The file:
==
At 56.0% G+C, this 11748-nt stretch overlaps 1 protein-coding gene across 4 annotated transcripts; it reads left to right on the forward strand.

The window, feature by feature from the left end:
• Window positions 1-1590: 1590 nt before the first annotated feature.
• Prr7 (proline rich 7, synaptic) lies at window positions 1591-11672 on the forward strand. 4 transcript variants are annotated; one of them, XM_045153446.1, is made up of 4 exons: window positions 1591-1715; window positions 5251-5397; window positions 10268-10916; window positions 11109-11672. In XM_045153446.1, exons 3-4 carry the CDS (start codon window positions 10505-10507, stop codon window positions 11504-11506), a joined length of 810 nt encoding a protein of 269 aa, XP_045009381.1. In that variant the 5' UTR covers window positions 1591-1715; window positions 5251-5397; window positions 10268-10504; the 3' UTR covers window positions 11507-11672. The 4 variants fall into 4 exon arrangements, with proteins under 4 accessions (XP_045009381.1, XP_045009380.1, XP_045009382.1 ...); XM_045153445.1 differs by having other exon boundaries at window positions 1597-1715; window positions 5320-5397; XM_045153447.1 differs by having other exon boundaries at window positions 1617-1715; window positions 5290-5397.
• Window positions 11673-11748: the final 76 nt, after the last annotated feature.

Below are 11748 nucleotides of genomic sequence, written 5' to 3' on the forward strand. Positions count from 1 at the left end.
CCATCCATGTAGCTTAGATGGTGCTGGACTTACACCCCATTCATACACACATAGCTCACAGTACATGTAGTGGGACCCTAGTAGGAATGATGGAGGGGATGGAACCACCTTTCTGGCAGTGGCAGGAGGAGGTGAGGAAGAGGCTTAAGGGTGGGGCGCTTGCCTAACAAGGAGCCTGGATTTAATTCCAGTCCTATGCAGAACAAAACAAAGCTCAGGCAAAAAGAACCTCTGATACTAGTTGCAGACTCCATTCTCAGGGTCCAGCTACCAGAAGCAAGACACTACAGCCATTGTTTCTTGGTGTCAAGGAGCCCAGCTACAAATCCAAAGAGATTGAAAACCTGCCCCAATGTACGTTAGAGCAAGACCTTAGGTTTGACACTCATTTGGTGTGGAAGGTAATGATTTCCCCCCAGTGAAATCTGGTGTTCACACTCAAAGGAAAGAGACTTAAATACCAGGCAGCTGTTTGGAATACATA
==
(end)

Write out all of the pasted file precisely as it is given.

At 56.0% G+C, this 11748-nt stretch overlaps 1 protein-coding gene across 4 annotated transcripts; it reads left to right on the forward strand.

The window, feature by feature from the left end:
• Window positions 1-1590: 1590 nt before the first annotated feature.
• Prr7 (proline rich 7, synaptic) lies at window positions 1591-11672 on the forward strand. 4 transcript variants are annotated; one of them, XM_045153446.1, is made up of 4 exons: window positions 1591-1715; window positions 5251-5397; window positions 10268-10916; window positions 11109-11672. In XM_045153446.1, exons 3-4 carry the CDS (start codon window positions 10505-10507, stop codon window positions 11504-11506), a joined length of 810 nt encoding a protein of 269 aa, XP_045009381.1. In that variant the 5' UTR covers window positions 1591-1715; window positions 5251-5397; window positions 10268-10504; the 3' UTR covers window positions 11507-11672. The 4 variants fall into 4 exon arrangements, with proteins under 4 accessions (XP_045009381.1, XP_045009380.1, XP_045009382.1 ...); XM_045153445.1 differs by having other exon boundaries at window positions 1597-1715; window positions 5320-5397; XM_045153447.1 differs by having other exon boundaries at window positions 1617-1715; window positions 5290-5397.
• Window positions 11673-11748: the final 76 nt, after the last annotated feature.

Below are 11748 nucleotides of genomic sequence, written 5' to 3' on the forward strand. Positions count from 1 at the left end.
CCATCCATGTAGCTTAGATGGTGCTGGACTTACACCCCATTCATACACACATAGCTCACAGTACATGTAGTGGGACCCTAGTAGGAATGATGGAGGGGATGGAACCACCTTTCTGGCAGTGGCAGGAGGAGGTGAGGAAGAGGCTTAAGGGTGGGGCGCTTGCCTAACAAGGAGCCTGGATTTAATTCCAGTCCTATGCAGAACAAAACAAAGCTCAGGCAAAAAGAACCTCTGATACTAGTTGCAGACTCCATTCTCAGGGTCCAGCTACCAGAAGCAAGACACTACAGCCATTGTTTCTTGGTGTCAAGGAGCCCAGCTACAAATCCAAAGAGATTGAAAACCTGCCCCAATGTACGTTAGAGCAAGACCTTAGGTTTGACACTCATTTGGTGTGGAAGGTAATGATTTCCCCCCAGTGAAATCTGGTGTTCACACTCAAAGGAAAGAGACTTAAATACCAGGCAGCTGTTTGGAATACATA